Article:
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Panel would dramatically move Dept of Defense toward innovative small businesses

April 26, 2018
By: Jason Rittenberg

As hearings for the annual National Defense Authorization Act (NDAA) begin this week, a report by the “Section 809 Panel” is likely to influence the bill’s acquisition provisions. The panel, authorized by the FY 2016 NDAA, has emphasized efforts the Department of Defense can implement to work better with innovative small businesses, including simplified contracting and strengthening SBIR. Congress proved receptive to the panel’s interim report — acting on all three recommendations in the FY 2018 NDAA — and proposals from the first of three final reports will be discussed as the FY 2019 bill advances.

The overarching purpose of the panel is to simplify the defense acquisition process. The panel views the current process as untimely and often overly complicated for small businesses. Both factors result in suboptimal outcomes for the agency, which can ultimately have an impact on missions. A key inefficiency identified by the panel is that Defense has focused its small business contracting on areas not related to mission support, and the panel wants to see more innovations from small businesses directly benefiting warfighters.

To address this problem, the panel calls on Defense to prioritize a strategy for working with these businesses. The panel also suggests that Congress pass a small business act specific to Defense and increase funding to procurement technical assistance centers. To address concerns that businesses deliberately stay small to continue qualifying for special consideration from the agency, the panel further recommends that small business benefits be applied for up to three years after a company outgrows the status.

The 809 panel strongly supports the SBIR and STTR programs, calling for their permanent authorization in the report’s introduction. Other specific recommendations to Congress for SBIR include:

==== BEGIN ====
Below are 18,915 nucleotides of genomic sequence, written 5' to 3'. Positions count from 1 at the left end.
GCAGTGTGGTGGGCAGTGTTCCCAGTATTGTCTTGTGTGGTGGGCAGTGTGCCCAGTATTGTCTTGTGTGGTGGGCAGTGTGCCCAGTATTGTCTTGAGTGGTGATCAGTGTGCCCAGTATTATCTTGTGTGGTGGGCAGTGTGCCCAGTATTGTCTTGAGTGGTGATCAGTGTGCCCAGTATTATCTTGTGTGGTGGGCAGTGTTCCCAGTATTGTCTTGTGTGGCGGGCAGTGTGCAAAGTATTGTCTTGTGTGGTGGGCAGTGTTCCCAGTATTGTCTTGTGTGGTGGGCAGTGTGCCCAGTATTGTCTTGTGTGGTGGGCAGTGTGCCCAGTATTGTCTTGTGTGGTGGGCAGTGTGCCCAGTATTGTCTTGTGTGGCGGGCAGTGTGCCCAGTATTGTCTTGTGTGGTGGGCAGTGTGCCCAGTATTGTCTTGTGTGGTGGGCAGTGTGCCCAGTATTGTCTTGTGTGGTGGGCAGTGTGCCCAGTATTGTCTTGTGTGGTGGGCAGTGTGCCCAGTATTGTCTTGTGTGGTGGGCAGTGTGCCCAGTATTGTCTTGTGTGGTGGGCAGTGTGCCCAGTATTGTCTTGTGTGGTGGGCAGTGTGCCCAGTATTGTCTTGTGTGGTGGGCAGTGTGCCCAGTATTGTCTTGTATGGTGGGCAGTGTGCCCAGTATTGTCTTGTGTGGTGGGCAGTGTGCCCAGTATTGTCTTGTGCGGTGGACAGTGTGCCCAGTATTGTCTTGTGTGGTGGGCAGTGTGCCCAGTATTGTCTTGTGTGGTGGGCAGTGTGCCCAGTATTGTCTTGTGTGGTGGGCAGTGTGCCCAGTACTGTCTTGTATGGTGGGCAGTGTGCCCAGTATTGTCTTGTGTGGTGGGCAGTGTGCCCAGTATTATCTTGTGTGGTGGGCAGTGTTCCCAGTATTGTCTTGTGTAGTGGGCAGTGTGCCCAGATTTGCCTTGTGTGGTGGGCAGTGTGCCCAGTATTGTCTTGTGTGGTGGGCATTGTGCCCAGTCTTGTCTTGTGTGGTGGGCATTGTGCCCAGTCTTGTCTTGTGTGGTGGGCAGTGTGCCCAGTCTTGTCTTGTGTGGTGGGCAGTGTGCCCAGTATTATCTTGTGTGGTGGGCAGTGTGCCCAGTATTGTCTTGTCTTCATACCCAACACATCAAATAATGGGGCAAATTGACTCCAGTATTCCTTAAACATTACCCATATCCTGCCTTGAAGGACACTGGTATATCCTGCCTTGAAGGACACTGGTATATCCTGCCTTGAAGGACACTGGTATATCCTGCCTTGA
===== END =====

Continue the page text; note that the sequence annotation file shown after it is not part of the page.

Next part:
• Increasing the Defense SBIR allocation to 7 percent;
  • Increasing Defense Phase I awards to $500,000 and Phase II awards to $1.5 million;
  • Apply simplified acquisition procedures for SBIR;
  • Allow Defense to issue awards outside of SBA’s master release schedule;
  • Allow Defense Phase II awards without a Phase I prerequisite;
  • Allow first-time small businesses to receive more than two Phase II awards;
  • Facilitate SBIR and STTR technologies to enter Phase III and receive Rapid Innovation Fund (RIF) awards;
  • Increase the RIF to $750 million; and,
  • Eliminate the cap on RIF awards

The panel further suggests that Congress establish a “Nontraditional Technology Partner Initiative” to pay “cash or noncash awards” to Defense civilians and personnel that develop new technology, contractors that identify partners, and consortia that assist partners in winning first-time defense contracts.

The panel also recommends that Congress create a “Defense Innovation Center Program” to establish open innovation centers that will connect innovative small businesses to Defense projects. These centers should have the ability to award grants and host challenges.

Other sections in the report would adjust the acquisition process and significantly change reporting and audit requirements for small businesses.

The FY 2019 NDAA is being marked up by House subcommittees this week. The full committee is expected to review the bill on May 9. The Senate schedule is not yet public.

Last year’s initial House NDAA would have barred the SBA from spending money on Regional Innovation Clusters or the Growth Accelerators program. SBIR and STTR, which currently have expired authorizations for pilot programs, are often attached to the NDAA bills as well.

dept of defense, sbir